Thursday, July 21, 2011

iced green tea with strawberry lemonade

not exactly an Arnold Palmer, but definitely refreshing. any ideas for a name?

Wednesday, July 20, 2011

Heat wave

Growing up mostly on the East Coast, I know heat and humidity, but those six years in Portland really spoiled me. Sure, we would get a week of 90° plus weather with a bit of humidity and I would complain with the rest of them. But I'm here in the Midwest, now, and do they know how to do summer heat. The heat wave hit my town on Sunday. I felt it Saturday, when I was in Chicago. But that was nothing. It is now 8:30 pm, and the temperature outside is 91°, but the Accuweather RealFeel® is 105°. I live in an apartment without air conditioning and with the magic of fans and closed windows, I have managed to keep my place a "refreshing" 78°. It's a bit muggy indoors, but not as steamy as it is out there.

I decided to dig up some past postings about beating the heat, staying hydrated, and knowing your water quality. (Sorry about any broken links!)

Keep cool! Ideas on staying comfortable when it's anything but outside.

Water. Helpful hints on hydration. I made the comment about drinking half your body weight in water, and this thought is very controversial. I'm a proponent of taking in enough to replace what you output, which for the average healthy person under every day circumstances is about 8 cups a day. And this is not just water, but soups, juices and herbal teas. Special situations call for more or less hydration.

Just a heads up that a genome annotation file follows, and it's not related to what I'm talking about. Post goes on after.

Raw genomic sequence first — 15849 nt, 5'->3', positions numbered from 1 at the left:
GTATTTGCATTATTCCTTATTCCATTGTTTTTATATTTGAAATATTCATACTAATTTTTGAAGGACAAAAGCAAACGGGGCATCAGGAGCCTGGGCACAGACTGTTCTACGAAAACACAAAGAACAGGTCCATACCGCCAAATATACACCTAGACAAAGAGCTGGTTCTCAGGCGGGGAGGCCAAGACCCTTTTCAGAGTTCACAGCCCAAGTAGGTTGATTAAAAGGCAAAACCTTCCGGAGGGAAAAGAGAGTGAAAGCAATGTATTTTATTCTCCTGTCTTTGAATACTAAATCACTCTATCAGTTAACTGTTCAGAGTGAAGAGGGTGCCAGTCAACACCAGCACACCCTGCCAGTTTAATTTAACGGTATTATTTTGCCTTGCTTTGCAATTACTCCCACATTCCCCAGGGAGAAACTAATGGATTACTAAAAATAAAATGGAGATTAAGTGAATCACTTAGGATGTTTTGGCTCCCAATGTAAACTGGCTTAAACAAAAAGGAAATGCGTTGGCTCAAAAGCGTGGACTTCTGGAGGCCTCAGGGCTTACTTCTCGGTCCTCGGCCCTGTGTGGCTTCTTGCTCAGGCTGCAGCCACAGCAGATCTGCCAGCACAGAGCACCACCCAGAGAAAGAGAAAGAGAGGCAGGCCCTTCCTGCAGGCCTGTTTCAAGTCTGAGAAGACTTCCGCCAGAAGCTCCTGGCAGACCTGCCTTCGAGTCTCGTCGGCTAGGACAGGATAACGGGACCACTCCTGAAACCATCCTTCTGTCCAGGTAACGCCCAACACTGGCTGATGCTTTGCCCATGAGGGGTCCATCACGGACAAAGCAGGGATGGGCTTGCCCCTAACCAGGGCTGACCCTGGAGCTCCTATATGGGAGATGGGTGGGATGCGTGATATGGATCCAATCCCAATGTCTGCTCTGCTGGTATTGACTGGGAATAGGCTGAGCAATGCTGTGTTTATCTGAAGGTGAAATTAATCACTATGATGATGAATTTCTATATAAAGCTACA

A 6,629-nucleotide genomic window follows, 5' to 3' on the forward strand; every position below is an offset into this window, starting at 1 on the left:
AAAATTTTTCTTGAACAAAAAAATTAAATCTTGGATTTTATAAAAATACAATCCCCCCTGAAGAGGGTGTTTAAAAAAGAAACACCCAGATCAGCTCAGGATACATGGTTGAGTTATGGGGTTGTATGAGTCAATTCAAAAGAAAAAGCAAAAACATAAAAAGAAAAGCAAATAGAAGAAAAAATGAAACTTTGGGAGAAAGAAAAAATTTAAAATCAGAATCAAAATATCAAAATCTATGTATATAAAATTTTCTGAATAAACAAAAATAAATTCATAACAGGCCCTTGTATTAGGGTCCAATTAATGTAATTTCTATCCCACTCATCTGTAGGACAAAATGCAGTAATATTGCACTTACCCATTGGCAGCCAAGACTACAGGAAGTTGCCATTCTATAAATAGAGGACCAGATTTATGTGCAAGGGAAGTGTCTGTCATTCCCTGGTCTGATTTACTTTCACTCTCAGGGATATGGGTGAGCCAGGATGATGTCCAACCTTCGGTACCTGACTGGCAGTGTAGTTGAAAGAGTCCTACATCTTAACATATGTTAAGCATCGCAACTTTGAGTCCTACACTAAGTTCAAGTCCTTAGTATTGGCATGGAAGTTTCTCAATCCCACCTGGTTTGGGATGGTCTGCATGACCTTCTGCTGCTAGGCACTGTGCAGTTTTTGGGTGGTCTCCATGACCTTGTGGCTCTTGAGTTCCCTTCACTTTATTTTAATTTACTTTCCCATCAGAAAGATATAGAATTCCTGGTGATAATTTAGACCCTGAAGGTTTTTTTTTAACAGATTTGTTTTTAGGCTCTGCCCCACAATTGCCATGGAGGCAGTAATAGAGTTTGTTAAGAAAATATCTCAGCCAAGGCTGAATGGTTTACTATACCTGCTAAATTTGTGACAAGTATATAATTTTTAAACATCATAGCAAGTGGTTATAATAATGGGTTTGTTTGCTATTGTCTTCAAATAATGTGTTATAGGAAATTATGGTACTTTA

Classic Summertime Gazpacho. Soup in the summer? You know it! And I'm not just talking about cool, delicious gazpacho, as featured in this post. When I was in Chicago, I had lunch at XOCO, a fantastic café featuring Mexican street food. The spicy and filling Carnitas Caldo was the perfect meal on a warm Chicago afternoon. I mean, just look at this soup!

What's in YOUR water?
It's all about quality in this post about Environmental Working Group's 2009 article about the pollutants that exist in our water supply. Enter in your zip code and find out what's in your local water.